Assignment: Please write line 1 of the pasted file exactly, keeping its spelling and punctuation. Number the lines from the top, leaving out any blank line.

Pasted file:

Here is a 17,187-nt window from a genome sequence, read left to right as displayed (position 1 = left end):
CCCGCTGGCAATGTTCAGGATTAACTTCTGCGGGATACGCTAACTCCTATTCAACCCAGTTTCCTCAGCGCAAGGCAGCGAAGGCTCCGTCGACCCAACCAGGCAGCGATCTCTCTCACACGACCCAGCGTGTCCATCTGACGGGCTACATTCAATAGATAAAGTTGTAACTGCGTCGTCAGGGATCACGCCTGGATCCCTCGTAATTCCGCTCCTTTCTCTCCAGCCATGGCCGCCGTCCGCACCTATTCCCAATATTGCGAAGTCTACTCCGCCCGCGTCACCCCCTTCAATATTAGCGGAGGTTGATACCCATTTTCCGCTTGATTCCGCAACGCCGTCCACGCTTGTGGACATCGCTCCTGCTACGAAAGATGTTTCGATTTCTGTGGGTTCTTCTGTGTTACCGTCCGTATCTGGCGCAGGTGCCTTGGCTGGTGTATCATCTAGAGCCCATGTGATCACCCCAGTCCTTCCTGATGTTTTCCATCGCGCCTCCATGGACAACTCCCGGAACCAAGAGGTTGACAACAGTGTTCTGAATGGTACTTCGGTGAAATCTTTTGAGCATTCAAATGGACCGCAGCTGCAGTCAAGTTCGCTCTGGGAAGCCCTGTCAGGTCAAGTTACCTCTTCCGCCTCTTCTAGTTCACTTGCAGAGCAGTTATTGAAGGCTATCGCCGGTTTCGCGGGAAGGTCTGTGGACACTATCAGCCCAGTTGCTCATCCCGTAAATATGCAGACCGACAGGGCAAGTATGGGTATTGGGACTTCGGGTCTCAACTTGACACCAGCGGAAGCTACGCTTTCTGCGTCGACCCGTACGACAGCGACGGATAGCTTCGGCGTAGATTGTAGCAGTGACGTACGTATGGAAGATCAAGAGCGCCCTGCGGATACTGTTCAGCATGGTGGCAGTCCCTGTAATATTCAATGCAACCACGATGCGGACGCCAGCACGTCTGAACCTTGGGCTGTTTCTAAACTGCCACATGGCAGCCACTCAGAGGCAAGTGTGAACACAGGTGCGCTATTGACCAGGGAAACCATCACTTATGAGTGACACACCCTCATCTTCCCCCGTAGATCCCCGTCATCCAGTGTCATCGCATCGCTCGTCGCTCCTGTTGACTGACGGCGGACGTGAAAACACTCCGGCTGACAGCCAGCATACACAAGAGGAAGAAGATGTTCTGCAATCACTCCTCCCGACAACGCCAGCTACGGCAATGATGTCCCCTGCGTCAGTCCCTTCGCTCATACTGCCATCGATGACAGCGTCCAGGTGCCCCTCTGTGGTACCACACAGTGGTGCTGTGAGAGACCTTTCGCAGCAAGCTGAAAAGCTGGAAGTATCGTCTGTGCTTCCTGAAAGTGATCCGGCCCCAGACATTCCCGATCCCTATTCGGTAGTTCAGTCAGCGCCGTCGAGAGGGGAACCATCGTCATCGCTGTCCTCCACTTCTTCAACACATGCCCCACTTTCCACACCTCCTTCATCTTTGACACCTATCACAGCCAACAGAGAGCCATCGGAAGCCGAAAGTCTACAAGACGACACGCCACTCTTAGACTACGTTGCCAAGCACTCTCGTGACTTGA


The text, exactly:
Here is a 17,187-nt window from a genome sequence, read left to right as displayed (position 1 = left end):